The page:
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             Iago is arguably the most deceitful character known to literature. While Shakespeare's Othello is full of devious acts of immorality, Iago is behind each one of them. By way of his deceptions Iago is able to entrap Othello into believing that his wife is sharing a bed with Cassio. Through many suggestions and deceits Iago is able to embed images of unfaithfulness in Othello's mind. These images and the rage that they bring about ultimately lead to the demise of both Othello and Iago. Iago is motivated by his need for revenge and the genuine hatred that he has for Othello, Iago's hatred then becomes contagious and is passed on to Othello as he increasingly becomes more distraught. Othello and all of the immoral acts that it contains are the direct result of Iago's hatred for Othello and the insecurities that Iago has about his own achievements.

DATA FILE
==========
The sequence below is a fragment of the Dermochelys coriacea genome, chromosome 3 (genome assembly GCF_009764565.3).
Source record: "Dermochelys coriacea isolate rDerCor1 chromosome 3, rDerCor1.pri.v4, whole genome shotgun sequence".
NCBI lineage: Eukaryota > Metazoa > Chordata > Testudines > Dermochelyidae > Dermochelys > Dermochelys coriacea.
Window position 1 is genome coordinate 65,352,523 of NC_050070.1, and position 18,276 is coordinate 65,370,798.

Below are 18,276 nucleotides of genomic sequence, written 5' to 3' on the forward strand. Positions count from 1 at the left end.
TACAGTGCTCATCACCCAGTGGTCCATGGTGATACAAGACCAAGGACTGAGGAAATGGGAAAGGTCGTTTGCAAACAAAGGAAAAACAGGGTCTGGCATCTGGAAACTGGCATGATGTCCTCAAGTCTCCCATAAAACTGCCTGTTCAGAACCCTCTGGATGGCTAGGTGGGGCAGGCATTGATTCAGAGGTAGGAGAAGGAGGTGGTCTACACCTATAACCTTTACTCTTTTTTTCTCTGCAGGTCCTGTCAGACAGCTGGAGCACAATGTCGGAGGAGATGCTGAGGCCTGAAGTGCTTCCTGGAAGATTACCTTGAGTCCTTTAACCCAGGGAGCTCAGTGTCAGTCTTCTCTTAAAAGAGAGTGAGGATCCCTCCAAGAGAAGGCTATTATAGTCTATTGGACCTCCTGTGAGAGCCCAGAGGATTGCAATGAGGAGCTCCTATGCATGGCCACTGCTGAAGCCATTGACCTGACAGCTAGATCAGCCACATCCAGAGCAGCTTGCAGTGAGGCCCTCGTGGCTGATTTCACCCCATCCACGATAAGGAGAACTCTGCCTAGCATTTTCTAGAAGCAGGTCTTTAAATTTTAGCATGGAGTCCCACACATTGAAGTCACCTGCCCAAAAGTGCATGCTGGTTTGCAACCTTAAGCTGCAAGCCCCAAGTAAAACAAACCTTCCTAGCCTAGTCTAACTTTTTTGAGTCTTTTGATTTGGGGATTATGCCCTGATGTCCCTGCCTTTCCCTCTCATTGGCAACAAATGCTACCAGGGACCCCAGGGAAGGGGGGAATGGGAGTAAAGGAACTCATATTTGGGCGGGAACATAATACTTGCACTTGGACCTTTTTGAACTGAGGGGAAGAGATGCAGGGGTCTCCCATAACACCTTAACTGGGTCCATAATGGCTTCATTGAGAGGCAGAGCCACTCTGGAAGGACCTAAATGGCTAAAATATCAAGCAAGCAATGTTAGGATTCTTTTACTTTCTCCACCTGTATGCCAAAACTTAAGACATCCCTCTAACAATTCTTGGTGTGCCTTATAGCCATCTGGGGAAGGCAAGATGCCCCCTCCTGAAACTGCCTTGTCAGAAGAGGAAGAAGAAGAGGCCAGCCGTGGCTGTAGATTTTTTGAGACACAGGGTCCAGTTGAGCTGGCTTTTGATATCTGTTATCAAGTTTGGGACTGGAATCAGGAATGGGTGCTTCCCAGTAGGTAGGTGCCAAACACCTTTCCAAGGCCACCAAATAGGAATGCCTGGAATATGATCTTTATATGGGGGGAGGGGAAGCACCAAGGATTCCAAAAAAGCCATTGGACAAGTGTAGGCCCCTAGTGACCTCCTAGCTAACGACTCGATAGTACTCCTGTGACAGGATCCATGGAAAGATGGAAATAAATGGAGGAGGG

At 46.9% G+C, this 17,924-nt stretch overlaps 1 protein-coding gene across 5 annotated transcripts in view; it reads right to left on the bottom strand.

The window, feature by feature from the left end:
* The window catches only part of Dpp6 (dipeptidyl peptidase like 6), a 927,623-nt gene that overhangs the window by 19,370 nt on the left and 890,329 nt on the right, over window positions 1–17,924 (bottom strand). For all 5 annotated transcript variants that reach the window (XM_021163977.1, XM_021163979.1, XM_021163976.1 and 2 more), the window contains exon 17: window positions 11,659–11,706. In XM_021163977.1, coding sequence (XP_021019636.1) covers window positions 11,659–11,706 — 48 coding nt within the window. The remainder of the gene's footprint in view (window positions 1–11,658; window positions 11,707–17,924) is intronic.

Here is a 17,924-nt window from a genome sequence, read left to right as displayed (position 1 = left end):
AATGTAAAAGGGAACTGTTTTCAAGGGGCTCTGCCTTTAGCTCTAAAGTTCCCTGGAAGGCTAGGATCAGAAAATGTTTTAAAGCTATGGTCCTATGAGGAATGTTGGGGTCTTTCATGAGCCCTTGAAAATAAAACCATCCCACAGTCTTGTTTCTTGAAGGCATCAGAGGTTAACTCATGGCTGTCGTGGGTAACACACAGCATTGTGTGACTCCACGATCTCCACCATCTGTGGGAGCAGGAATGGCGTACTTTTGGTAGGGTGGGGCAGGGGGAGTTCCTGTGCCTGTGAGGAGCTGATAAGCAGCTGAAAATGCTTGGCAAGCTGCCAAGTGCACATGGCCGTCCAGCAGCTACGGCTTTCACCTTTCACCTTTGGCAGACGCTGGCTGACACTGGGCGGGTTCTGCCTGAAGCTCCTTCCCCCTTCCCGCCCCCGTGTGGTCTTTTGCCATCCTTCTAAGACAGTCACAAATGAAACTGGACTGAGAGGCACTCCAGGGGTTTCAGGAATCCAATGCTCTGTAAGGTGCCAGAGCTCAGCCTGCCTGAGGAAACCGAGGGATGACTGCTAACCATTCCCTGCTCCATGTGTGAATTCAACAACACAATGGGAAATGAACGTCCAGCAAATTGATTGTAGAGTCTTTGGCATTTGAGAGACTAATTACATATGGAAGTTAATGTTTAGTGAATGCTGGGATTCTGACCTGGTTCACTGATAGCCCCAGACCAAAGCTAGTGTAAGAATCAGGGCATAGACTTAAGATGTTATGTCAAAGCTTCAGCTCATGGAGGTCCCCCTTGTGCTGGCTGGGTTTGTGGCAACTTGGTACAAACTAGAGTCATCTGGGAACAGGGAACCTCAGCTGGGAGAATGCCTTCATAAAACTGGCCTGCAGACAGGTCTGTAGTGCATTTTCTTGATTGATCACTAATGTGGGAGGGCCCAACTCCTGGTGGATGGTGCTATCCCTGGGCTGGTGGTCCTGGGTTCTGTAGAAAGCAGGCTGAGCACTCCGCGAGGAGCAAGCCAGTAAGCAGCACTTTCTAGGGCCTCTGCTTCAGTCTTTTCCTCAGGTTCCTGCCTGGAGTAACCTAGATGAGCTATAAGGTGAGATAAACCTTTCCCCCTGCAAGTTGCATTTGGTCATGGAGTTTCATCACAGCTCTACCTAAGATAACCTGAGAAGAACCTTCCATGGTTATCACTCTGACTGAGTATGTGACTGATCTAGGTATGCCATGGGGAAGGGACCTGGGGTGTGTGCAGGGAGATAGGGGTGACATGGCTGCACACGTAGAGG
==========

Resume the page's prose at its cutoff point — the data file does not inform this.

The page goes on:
As Othello opens the first notions that Iago has an extreme hatred of Othello become abundantly clear. Iago shows his displeasure with the promotion that Othello gave to Cassio as opposed to him. After explaining that Cassio is not qualified because he has never set foot on a battlefield, nor lead men, Iago tells Roderigo that "I follow him to serve my turn upon him. / We cannot all be masters, nor all masters / Cannot be truly followed" (1.1.42-44). In saying this Iago is letting it be known that he would not follow Othello except to exact his revenge on the moor. Further in the scene Iago brings another of his reasons of hatred of Othello to the fore front when he declares that Othello has slept with his wife. When he tells Roderigo "I hate the Moor; / And it is thought abroad that "twixt my sheets / H"as done my office" (1.3.367-369) it is almost possible to feel compassion for Iago. He has lost a promotion to a man less qualified and apparently his General has had an affair with his wife. However, with the next line Iago shows his insecurities when he says "I know not if't be true; / But I, for mere suspicion in that kind / Will do as if for surety" (1.

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